Our feet no longer hurt or we forgot they hurt, so we continued on to the Pilgrim Office to request our Compostela.  We presented our passport, filled with more than the necessary amount of stamps and were questioned.  “What was the purpose of your Camino, cultural, historic, or spiritual?”  Spiritual we answered in unison. Before leaving the Pilgrim Office with our Compostela in hand, we left a rock in a basket hung for that purpose over the stairs, it read Wito, Nana and GUS.

Next stop the “End of the World”.

 

A cool sunny day along the Camino.

A cool sunny day along the Camino.

The Church is just a little further now.

The Church is just a little further now.

We made it! - Cathedral Santiago de Compostela

We made it! – Cathedral Santiago de Compostela

Pilgrims Passport

Pilgrims Passport

One of our Compostelas

One of our Compostelas

Our Love Rock at the Pilgrim's Office

Our Love Rock at the Pilgrim’s Office

The Great Purge

Two weeks after the worst day in my life, I went back to work. That first day I hid in my cubicle for eight hours holding back tears, pushing papers from one side of the desk to the other and tried to remember what I did for a living. I found myself staring at the clock dreading for “three” to roll around. With our older boys in their twenties and Gus gone, it would be the first time in twenty years that I would not have to rush out to pick up a child from school, race to a practice or a play date, do homework, or in Gus’ case dash from doctor’s appointment to doctor’s appointment. I stayed until four that day and then went home hoping I’d let enough time pass. I hadn’t. With nothing better to do I ambled around the house impatient and sad. At the corner of the family room was Gus’ bookshelf still crammed with his school supplies, books and toys. I decided it would make a great place for a permanent memorial.  Right there in the corner of where we ate and watched tv so that he was still in our midst.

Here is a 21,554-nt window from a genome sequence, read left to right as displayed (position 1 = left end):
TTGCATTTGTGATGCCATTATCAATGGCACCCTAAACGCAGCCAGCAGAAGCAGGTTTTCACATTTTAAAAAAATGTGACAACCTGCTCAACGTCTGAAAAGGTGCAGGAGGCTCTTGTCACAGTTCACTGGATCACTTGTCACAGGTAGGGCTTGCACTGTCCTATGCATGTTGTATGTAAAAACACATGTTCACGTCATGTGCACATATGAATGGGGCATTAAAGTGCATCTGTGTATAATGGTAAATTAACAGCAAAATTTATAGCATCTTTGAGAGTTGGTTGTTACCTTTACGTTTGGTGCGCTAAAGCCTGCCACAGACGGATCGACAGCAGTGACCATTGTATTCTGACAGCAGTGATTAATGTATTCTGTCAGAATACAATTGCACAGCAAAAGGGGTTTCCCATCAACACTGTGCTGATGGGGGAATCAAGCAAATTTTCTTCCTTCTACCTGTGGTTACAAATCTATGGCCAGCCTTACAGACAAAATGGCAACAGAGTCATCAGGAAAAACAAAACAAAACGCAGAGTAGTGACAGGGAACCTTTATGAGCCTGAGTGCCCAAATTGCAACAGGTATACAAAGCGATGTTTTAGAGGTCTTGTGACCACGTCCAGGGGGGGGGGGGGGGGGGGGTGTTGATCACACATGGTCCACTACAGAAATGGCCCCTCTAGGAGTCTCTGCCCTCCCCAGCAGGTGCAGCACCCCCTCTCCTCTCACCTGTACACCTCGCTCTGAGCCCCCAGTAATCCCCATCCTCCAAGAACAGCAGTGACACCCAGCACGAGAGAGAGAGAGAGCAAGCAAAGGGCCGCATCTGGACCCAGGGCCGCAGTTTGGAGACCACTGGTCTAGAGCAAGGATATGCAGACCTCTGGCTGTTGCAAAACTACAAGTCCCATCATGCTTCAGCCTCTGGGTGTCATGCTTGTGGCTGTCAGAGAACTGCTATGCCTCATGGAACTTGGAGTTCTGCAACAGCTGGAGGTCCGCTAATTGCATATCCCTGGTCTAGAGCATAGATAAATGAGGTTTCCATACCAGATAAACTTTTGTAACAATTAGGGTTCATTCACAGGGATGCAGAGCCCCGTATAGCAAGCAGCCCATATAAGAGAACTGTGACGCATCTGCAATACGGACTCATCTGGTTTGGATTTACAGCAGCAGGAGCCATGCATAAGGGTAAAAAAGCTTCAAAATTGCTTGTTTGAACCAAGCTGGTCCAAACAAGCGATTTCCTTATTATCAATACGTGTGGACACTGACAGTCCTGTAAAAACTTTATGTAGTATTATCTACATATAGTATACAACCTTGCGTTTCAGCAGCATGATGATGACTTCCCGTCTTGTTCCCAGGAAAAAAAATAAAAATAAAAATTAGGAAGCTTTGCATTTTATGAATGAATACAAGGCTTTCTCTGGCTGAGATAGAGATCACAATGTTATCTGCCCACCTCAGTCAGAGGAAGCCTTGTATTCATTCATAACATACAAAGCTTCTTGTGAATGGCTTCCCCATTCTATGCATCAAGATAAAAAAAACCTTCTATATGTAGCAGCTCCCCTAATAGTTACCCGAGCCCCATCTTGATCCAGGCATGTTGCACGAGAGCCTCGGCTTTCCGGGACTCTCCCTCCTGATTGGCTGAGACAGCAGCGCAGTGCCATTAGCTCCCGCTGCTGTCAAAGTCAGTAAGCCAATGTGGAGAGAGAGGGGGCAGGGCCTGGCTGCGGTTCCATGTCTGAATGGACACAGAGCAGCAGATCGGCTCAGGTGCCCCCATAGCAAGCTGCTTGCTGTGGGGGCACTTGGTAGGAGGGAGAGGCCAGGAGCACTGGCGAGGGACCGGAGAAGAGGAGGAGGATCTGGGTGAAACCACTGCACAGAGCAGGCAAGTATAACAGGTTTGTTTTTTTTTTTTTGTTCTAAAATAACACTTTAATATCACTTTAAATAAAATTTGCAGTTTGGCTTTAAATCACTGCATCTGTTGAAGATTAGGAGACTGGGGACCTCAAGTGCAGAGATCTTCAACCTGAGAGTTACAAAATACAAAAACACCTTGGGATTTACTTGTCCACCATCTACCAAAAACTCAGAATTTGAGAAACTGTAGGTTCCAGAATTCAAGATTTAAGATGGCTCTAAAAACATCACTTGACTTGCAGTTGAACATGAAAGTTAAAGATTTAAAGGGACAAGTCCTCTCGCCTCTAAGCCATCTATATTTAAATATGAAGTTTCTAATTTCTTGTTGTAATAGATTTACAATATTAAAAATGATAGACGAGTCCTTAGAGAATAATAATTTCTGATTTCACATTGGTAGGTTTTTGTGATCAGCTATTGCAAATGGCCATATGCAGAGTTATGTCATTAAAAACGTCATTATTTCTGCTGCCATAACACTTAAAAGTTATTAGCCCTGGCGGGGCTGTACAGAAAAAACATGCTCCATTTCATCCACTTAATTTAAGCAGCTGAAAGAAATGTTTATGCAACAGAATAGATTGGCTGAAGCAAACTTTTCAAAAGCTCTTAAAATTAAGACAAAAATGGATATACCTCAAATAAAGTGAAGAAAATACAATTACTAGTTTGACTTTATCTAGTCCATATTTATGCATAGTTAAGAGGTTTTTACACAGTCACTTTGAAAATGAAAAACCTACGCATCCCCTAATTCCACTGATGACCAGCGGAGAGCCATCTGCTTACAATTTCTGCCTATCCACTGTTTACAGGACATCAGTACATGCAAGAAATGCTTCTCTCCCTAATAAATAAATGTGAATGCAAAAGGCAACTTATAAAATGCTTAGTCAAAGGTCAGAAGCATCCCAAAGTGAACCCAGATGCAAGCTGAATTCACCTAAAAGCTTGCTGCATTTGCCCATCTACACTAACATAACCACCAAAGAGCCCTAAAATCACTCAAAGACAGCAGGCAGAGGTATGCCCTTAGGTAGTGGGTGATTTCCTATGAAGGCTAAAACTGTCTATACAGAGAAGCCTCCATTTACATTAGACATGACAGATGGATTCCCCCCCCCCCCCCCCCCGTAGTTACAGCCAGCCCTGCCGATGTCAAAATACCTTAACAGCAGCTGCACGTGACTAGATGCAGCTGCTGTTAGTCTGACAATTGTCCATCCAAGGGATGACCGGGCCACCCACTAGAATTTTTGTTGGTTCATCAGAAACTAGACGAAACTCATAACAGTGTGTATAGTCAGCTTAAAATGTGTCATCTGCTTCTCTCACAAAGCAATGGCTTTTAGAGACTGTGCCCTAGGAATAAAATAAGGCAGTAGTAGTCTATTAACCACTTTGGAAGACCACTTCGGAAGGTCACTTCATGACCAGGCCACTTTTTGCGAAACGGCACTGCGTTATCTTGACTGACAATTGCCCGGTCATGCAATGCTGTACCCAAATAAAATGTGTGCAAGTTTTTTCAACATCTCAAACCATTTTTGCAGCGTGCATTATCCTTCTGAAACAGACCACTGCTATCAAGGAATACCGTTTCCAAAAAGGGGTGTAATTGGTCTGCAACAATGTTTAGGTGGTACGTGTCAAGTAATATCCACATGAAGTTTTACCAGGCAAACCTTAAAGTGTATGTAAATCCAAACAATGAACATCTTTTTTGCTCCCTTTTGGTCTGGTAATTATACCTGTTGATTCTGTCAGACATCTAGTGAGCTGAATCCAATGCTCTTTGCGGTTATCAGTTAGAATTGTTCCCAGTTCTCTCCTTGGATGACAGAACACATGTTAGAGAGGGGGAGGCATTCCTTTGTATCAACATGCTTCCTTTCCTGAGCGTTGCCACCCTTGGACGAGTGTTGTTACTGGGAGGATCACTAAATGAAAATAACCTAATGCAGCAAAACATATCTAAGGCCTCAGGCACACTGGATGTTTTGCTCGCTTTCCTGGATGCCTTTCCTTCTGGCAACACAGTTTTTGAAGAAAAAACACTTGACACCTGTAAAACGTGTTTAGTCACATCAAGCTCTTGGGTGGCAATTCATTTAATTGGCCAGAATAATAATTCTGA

I began by clearing off the shelves and collecting anything that Gus had ever used, slightly touched or even glanced at. I planned to organize it all and put it in his room which is kept closed and nearly like he left it – probably until I die. Since keeping all of his pencils, crayons or games would be ridiculous, I resolved to keep only the “special” ones -the ones he used the most. As I sunk deeper into my task I came across boxes of other things that with him gone we’d no longer need. The assortment of paints for the pinewood derby cars (apparently we’d bought more and more of them each year), boxes and boxes of crayons, paint brushes, coloring books, bottles of glue and stacks of long-forgotten games. As I tossed or boxed the many items that I thought were Gus’, I realized that many more were mine. Soon, I was organizing not just his shelves, but the immediately adjacent closet, then the cabinet across the room, the pantry next to it, the laundry room, the linen closet, the other linen closet, the outdoor tent, the garden shed and finally the two holiday decoration sheds. And so the great purge began.